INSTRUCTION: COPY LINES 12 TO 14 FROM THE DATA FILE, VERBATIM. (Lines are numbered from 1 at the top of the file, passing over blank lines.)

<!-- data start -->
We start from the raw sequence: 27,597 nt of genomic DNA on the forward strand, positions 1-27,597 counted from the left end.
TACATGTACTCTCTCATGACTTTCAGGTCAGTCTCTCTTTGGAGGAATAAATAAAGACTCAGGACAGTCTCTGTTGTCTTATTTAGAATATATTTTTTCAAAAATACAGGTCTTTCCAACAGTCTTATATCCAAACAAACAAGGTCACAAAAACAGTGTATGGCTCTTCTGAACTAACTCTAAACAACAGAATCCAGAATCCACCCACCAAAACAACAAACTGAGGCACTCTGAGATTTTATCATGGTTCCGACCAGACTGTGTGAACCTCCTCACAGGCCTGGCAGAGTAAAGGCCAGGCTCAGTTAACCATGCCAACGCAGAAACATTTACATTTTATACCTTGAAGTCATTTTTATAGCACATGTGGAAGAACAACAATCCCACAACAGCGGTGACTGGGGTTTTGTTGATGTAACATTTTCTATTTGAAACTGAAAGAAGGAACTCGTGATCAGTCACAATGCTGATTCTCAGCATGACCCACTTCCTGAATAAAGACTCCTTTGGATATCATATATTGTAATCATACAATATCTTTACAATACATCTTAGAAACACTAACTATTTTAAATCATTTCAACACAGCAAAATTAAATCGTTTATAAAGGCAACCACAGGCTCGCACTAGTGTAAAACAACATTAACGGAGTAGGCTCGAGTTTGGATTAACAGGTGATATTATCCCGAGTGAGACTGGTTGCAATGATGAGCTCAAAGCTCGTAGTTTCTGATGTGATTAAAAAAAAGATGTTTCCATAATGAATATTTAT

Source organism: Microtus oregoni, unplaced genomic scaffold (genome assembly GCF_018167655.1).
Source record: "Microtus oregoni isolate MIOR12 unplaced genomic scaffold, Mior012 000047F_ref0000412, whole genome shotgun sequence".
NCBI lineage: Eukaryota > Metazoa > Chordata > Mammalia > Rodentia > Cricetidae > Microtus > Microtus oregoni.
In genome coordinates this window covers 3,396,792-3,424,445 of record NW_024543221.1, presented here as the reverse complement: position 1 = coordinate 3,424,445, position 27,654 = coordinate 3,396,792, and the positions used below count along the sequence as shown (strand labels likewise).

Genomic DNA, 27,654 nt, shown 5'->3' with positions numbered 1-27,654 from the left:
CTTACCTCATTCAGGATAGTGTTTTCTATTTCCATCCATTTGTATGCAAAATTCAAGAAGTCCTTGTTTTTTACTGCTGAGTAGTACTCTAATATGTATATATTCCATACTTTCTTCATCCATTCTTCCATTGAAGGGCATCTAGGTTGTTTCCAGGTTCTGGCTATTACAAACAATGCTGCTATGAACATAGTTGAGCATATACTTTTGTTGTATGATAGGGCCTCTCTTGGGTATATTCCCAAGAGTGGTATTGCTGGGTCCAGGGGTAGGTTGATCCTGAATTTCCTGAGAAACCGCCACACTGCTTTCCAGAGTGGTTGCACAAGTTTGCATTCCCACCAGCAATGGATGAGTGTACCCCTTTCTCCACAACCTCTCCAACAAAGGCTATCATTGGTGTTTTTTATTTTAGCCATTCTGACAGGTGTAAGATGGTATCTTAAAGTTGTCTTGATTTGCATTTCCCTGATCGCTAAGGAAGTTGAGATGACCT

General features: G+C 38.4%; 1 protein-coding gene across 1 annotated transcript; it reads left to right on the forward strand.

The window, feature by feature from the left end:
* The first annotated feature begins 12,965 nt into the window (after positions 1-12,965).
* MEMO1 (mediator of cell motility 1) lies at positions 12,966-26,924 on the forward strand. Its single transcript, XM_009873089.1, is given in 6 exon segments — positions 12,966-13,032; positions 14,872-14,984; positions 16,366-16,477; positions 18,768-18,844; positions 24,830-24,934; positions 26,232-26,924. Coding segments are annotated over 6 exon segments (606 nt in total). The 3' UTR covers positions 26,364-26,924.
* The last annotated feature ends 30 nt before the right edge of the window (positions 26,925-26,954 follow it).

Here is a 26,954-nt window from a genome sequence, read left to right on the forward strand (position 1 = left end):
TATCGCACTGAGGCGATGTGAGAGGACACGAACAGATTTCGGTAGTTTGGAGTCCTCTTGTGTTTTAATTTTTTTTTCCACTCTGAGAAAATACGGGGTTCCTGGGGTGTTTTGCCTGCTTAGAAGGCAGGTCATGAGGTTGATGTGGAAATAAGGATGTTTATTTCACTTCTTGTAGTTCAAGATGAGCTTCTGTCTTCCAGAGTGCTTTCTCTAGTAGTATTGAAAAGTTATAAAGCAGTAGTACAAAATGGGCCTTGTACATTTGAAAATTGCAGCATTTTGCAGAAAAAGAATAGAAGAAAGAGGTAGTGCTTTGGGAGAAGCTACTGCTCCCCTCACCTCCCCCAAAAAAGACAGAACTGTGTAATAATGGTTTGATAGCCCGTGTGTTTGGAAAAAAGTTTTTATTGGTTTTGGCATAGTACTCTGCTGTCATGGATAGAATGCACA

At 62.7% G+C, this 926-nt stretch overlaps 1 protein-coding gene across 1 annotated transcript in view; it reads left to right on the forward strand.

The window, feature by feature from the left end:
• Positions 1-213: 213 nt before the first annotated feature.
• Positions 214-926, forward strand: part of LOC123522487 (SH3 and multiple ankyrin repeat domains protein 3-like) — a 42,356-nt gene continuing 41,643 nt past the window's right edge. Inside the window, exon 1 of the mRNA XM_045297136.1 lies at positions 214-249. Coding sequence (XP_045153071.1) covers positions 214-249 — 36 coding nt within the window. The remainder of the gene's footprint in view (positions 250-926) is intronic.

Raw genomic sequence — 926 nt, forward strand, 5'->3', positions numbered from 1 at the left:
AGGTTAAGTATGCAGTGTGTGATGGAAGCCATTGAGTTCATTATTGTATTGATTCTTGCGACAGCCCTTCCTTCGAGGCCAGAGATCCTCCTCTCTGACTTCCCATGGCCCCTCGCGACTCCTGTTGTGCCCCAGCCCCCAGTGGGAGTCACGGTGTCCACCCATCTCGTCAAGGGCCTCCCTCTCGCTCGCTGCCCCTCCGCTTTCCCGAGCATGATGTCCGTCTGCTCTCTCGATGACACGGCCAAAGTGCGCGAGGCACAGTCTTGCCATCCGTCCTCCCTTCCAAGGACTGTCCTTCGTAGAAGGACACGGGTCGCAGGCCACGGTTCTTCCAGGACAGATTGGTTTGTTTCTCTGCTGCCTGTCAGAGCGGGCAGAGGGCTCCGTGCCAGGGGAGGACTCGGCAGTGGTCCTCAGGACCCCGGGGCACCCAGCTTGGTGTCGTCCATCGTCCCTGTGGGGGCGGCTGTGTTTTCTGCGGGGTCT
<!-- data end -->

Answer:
* MEMO1 (mediator of cell motility 1) lies at positions 12,966-26,924 on the forward strand. Its single transcript, XM_009873089.1, is given in 6 exon segments — positions 12,966-13,032; positions 14,872-14,984; positions 16,366-16,477; positions 18,768-18,844; positions 24,830-24,934; positions 26,232-26,924. Coding segments are annotated over 6 exon segments (606 nt in total). The 3' UTR covers positions 26,364-26,924.
* The last annotated feature ends 30 nt before the right edge of the window (positions 26,925-26,954 follow it).

Here is a 26,954-nt window from a genome sequence, read left to right on the forward strand (position 1 = left end):